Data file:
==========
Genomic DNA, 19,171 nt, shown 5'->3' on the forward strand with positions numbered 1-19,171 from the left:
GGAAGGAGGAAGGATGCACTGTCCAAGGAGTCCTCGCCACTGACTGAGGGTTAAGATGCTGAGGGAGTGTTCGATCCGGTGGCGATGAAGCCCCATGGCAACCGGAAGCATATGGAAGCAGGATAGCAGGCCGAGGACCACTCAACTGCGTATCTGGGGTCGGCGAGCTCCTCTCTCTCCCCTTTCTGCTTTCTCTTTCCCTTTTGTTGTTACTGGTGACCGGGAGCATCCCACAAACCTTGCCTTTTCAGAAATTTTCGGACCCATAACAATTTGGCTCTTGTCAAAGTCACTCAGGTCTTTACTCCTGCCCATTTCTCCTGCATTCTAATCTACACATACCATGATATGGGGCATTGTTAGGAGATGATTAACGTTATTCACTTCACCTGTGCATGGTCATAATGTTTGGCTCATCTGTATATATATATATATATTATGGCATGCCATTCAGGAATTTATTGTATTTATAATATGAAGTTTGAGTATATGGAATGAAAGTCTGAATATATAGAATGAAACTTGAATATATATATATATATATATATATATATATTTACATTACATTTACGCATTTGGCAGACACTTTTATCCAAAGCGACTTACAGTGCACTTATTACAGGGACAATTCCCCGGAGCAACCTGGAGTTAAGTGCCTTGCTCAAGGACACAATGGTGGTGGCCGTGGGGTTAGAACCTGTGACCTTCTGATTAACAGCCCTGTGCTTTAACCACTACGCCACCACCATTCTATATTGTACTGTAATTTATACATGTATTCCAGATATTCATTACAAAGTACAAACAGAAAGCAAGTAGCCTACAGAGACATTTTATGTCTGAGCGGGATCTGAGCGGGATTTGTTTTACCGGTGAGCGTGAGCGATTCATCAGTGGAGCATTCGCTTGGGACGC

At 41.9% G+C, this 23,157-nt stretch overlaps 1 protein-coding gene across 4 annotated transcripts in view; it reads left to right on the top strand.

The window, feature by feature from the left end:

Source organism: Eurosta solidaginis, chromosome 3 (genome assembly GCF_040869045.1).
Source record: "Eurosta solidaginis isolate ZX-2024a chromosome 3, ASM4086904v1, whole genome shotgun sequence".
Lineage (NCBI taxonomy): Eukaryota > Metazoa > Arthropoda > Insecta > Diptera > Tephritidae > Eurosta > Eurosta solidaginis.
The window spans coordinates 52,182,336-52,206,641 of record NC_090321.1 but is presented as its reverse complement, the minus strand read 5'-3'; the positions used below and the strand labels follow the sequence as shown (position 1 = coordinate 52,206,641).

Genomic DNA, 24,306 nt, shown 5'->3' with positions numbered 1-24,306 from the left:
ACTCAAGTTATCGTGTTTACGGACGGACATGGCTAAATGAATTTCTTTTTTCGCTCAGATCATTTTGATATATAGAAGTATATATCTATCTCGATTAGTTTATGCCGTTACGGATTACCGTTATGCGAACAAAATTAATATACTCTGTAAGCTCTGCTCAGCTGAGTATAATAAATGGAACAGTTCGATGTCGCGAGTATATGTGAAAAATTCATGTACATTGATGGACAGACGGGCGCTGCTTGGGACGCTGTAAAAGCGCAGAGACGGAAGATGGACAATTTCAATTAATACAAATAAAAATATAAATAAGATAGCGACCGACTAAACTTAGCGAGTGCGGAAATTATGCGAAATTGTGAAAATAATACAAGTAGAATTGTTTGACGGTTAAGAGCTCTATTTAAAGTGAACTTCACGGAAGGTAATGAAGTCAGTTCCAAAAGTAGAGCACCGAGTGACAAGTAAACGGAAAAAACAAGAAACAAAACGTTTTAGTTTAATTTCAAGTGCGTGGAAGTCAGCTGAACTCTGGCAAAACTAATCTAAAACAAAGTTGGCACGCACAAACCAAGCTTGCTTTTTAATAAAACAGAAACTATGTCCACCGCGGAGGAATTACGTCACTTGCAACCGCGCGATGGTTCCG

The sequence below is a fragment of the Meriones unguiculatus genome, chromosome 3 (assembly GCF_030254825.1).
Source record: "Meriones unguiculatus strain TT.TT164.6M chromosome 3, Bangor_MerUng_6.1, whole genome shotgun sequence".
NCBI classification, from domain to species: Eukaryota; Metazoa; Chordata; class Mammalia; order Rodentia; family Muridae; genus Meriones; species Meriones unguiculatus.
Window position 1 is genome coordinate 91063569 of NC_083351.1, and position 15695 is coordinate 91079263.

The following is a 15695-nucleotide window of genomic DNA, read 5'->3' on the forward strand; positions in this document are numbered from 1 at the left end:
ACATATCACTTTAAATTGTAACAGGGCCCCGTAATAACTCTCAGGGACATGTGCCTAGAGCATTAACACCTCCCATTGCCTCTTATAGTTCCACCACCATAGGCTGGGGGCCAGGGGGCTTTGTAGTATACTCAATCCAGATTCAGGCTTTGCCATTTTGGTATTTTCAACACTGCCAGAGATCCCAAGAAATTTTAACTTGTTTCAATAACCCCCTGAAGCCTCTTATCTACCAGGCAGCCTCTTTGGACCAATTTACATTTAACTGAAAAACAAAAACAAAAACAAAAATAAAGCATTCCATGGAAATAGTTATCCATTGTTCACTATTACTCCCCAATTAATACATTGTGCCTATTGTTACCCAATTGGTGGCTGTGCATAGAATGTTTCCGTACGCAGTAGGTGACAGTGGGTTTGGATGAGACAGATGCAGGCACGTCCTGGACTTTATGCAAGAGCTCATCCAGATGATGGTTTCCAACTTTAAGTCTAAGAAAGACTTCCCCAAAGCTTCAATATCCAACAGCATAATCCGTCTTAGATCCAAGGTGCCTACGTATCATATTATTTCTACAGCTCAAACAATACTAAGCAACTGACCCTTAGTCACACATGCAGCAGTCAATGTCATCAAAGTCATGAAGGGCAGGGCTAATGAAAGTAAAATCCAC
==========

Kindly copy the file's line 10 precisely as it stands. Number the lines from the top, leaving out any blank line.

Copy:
ACTCAAGTTATCGTGTTTACGGACGGACATGGCTAAATGAATTTCTTTTTTCGCTCAGATCATTTTGATATATAGAAGTATATATCTATCTCGATTAGTTTATGCCGTTACGGATTACCGTTATGCGAACAAAATTAATATACTCTGTAAGCTCTGCTCAGCTGAGTATAATAAATGGAACAGTTCGATGTCGCGAGTATATGTGAAAAATTCATGTACATTGATGGACAGACGGGCGCTGCTTGGGACGCTGTAAAAGCGCAGAGACGGAAGATGGACAATTTCAATTAATACAAATAAAAATATAAATAAGATAGCGACCGACTAAACTTAGCGAGTGCGGAAATTATGCGAAATTGTGAAAATAATACAAGTAGAATTGTTTGACGGTTAAGAGCTCTATTTAAAGTGAACTTCACGGAAGGTAATGAAGTCAGTTCCAAAAGTAGAGCACCGAGTGACAAGTAAACGGAAAAAACAAGAAACAAAACGTTTTAGTTTAATTTCAAGTGCGTGGAAGTCAGCTGAACTCTGGCAAAACTAATCTAAAACAAAGTTGGCACGCACAAACCAAGCTTGCTTTTTAATAAAACAGAAACTATGTCCACCGCGGAGGAATTACGTCACTTGCAACCGCGCGATGGTTCCG